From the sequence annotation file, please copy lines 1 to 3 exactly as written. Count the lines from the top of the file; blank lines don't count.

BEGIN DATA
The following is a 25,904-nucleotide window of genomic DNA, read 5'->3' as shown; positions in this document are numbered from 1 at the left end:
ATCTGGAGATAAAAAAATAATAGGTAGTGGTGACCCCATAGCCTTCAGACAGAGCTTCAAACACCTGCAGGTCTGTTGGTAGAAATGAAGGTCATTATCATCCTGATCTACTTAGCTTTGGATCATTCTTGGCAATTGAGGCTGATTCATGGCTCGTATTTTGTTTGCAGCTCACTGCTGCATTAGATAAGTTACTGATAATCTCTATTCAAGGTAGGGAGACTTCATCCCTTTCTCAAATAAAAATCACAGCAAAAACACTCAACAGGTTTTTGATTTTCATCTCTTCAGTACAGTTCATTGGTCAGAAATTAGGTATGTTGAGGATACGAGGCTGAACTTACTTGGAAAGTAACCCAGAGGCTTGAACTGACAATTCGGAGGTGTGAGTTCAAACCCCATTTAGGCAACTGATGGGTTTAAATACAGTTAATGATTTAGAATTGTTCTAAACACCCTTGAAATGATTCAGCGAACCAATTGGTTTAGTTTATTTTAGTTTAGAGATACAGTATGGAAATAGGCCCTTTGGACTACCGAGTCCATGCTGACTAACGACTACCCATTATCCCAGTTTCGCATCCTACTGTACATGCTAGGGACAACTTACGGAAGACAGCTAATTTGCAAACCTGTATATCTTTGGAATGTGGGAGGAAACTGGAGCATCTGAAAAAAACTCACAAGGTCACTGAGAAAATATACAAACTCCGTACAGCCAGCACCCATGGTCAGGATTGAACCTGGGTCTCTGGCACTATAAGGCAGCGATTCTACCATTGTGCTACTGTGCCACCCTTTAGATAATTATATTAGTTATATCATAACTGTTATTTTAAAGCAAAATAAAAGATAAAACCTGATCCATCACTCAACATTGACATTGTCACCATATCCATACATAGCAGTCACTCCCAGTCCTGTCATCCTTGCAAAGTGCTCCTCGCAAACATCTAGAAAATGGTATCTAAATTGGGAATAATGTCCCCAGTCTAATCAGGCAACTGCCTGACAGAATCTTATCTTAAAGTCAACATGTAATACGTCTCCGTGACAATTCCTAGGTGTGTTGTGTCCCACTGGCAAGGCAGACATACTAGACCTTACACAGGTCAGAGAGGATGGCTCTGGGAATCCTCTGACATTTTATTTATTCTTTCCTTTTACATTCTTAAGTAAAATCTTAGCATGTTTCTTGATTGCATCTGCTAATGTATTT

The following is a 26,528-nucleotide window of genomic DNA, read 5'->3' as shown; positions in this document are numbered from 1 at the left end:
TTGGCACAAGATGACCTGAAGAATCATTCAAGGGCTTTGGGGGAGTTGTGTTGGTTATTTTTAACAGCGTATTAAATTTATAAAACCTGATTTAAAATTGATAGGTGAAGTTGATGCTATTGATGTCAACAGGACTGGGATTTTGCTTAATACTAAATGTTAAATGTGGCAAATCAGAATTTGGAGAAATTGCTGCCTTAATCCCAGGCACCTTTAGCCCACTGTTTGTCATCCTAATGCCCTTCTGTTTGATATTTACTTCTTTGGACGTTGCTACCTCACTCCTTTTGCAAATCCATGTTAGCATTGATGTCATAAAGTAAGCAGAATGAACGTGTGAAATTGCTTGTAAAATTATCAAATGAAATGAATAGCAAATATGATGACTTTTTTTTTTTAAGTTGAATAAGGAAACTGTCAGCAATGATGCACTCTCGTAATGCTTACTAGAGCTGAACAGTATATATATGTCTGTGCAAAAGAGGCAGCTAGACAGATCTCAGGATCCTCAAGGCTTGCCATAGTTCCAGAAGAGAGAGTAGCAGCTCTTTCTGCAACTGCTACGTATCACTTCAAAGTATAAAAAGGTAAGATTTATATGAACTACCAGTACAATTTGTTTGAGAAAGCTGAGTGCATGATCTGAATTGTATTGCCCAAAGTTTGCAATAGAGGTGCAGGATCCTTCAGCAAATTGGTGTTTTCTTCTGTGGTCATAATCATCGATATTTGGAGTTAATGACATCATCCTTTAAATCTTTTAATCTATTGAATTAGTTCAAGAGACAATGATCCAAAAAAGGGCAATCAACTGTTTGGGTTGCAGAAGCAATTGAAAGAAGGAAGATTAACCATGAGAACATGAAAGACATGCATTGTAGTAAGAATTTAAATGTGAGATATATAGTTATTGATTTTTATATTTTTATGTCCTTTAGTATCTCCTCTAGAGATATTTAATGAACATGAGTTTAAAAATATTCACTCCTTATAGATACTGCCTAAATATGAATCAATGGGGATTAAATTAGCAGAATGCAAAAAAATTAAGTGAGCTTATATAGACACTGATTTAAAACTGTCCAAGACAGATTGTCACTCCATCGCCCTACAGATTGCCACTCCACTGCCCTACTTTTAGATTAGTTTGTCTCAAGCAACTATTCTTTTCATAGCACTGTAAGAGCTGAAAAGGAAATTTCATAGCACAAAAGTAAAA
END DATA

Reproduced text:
The following is a 25,904-nucleotide window of genomic DNA, read 5'->3' as shown; positions in this document are numbered from 1 at the left end:
ATCTGGAGATAAAAAAATAATAGGTAGTGGTGACCCCATAGCCTTCAGACAGAGCTTCAAACACCTGCAGGTCTGTTGGTAGAAATGAAGGTCATTATCATCCTGATCTACTTAGCTTTGGATCATTCTTGGCAATTGAGGCTGATTCATGGCTCGTATTTTGTTTGCAGCTCACTGCTGCATTAGATAAGTTACTGATAATCTCTATTCAAGGTAGGGAGACTTCATCCCTTTCTCAAATAAAAATCACAGCAAAAACACTCAACAGGTTTTTGATTTTCATCTCTTCAGTACAGTTCATTGGTCAGAAATTAGGTATGTTGAGGATACGAGGCTGAACTTACTTGGAAAGTAACCCAGAGGCTTGAACTGACAATTCGGAGGTGTGAGTTCAAACCCCATTTAGGCAACTGATGGGTTTAAATACAGTTAATGATTTAGAATTGTTCTAAACACCCTTGAAATGATTCAGCGAACCAATTGGTTTAGTTTATTTTAGTTTAGAGATACAGTATGGAAATAGGCCCTTTGGACTACCGAGTCCATGCTGACTAACGACTACCCATTATCCCAGTTTCGCATCCTACTGTACATGCTAGGGACAACTTACGGAAGACAGCTAATTTGCAAACCTGTATATCTTTGGAATGTGGGAGGAAACTGGAGCATCTGAAAAAAACTCACAAGGTCACTGAGAAAATATACAAACTCCGTACAGCCAGCACCCATGGTCAGGATTGAACCTGGGTCTCTGGCACTATAAGGCAGCGATTCTACCATTGTGCTACTGTGCCACCCTTTAGATAATTATATTAGTTATATCATAACTGTTATTTTAAAGCAAAATAAAAGATAAAACCTGATCCATCACTCAACATTGACATTGTCACCATATCCATACATAGCAGTCACTCCCAGTCCTGTCATCCTTGCAAAGTGCTCCTCGCAAACATCTAGAAAATGGTATCTAAATTGGGAATAATGTCCCCAGTCTAATCAGGCAACTGCCTGACAGAATCTTATCTTAAAGTCAACATGTAATACGTCTCCGTGACAATTCCTAGGTGTGTTGTGTCCCACTGGCAAGGCAGACATACTAGACCTTACACAGGTCAGAGAGGATGGCTCTGGGAATCCTCTGACATTTTATTTATTCTTTCCTTTTACATTCTTAAGTAAAATCTTAGCATGTTTCTTGATTGCATCTGCTAATGTATTT

The following is a 26,528-nucleotide window of genomic DNA, read 5'->3' as shown; positions in this document are numbered from 1 at the left end: